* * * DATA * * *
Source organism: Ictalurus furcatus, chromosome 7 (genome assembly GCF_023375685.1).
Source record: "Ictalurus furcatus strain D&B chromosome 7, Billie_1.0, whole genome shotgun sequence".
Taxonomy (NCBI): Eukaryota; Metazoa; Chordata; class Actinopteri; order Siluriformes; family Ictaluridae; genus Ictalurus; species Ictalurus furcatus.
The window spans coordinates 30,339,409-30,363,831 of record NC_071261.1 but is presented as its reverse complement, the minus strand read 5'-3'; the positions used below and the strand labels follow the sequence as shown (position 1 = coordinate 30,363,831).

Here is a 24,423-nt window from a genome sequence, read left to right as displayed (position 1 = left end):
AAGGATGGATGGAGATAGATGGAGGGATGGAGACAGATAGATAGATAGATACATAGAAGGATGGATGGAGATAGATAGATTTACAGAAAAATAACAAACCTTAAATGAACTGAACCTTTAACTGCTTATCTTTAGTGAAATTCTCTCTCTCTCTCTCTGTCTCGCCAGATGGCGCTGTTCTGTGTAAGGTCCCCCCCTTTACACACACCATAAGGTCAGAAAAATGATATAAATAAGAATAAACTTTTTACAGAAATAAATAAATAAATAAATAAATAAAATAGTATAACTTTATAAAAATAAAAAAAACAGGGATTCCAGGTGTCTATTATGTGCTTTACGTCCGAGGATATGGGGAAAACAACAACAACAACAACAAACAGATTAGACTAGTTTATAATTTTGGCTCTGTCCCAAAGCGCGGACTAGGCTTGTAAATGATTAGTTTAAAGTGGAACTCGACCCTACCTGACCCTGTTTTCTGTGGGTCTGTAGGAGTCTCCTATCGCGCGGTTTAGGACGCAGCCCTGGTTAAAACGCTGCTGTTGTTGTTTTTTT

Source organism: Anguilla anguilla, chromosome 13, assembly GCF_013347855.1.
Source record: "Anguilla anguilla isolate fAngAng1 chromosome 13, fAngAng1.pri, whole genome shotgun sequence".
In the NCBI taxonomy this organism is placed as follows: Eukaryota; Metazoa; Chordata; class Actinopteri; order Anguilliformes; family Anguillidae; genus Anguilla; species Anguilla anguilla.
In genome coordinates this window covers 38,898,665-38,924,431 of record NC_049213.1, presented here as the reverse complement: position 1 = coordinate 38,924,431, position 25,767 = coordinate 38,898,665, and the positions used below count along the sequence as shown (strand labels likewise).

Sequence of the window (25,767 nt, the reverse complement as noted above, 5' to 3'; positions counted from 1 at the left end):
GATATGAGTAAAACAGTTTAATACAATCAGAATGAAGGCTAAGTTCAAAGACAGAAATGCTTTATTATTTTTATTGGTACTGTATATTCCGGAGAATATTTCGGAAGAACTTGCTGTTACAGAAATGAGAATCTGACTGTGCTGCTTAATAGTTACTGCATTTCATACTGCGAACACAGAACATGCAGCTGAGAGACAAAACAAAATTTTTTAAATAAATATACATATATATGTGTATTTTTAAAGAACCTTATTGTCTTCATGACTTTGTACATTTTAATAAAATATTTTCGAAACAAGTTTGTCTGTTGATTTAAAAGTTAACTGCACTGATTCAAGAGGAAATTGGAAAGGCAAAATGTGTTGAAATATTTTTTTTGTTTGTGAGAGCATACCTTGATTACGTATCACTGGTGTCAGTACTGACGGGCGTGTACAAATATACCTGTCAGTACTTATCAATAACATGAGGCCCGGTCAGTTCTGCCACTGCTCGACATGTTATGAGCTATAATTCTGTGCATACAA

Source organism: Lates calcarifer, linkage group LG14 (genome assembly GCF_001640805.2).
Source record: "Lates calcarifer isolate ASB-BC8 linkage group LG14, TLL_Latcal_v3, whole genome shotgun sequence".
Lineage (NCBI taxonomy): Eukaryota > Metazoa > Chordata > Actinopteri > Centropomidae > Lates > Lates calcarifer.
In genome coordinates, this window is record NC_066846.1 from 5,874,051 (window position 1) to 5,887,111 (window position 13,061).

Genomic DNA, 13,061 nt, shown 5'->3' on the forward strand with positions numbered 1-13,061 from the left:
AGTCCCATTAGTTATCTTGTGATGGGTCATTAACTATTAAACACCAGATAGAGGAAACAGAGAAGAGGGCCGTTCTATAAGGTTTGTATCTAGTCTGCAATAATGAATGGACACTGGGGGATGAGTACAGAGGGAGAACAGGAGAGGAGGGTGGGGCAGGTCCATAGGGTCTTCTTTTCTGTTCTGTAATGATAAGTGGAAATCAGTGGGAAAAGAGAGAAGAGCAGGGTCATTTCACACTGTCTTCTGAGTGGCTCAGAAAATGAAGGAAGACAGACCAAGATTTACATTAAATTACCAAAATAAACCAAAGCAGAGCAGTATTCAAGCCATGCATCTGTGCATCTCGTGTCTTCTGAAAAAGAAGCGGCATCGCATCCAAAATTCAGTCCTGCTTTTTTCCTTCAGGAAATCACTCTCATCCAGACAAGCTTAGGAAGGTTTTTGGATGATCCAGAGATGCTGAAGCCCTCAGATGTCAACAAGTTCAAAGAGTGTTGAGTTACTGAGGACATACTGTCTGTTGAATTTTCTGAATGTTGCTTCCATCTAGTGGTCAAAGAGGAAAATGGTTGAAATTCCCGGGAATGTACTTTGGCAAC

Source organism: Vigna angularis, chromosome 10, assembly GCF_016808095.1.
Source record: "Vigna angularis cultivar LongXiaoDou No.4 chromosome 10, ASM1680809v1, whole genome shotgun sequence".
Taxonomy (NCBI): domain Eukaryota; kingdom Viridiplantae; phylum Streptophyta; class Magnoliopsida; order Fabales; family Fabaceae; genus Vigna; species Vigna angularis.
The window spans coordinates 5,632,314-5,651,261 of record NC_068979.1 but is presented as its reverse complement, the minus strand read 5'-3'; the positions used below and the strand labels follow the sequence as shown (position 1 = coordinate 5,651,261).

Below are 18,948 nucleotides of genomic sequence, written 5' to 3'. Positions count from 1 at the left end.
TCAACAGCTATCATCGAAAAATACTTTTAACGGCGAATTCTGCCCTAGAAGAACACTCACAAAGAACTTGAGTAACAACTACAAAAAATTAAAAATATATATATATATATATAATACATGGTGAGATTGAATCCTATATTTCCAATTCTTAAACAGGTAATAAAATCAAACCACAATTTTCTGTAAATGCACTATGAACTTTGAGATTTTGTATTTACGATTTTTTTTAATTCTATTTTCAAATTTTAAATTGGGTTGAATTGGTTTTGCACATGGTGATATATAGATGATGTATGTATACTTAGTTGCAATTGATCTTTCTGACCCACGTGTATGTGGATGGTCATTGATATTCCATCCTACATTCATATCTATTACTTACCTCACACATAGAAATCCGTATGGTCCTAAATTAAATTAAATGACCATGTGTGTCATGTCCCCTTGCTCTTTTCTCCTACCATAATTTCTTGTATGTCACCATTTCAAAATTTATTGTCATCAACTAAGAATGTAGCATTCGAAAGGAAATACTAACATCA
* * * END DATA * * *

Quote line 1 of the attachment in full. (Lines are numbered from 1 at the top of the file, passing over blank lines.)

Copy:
Source organism: Ictalurus furcatus, chromosome 7 (genome assembly GCF_023375685.1).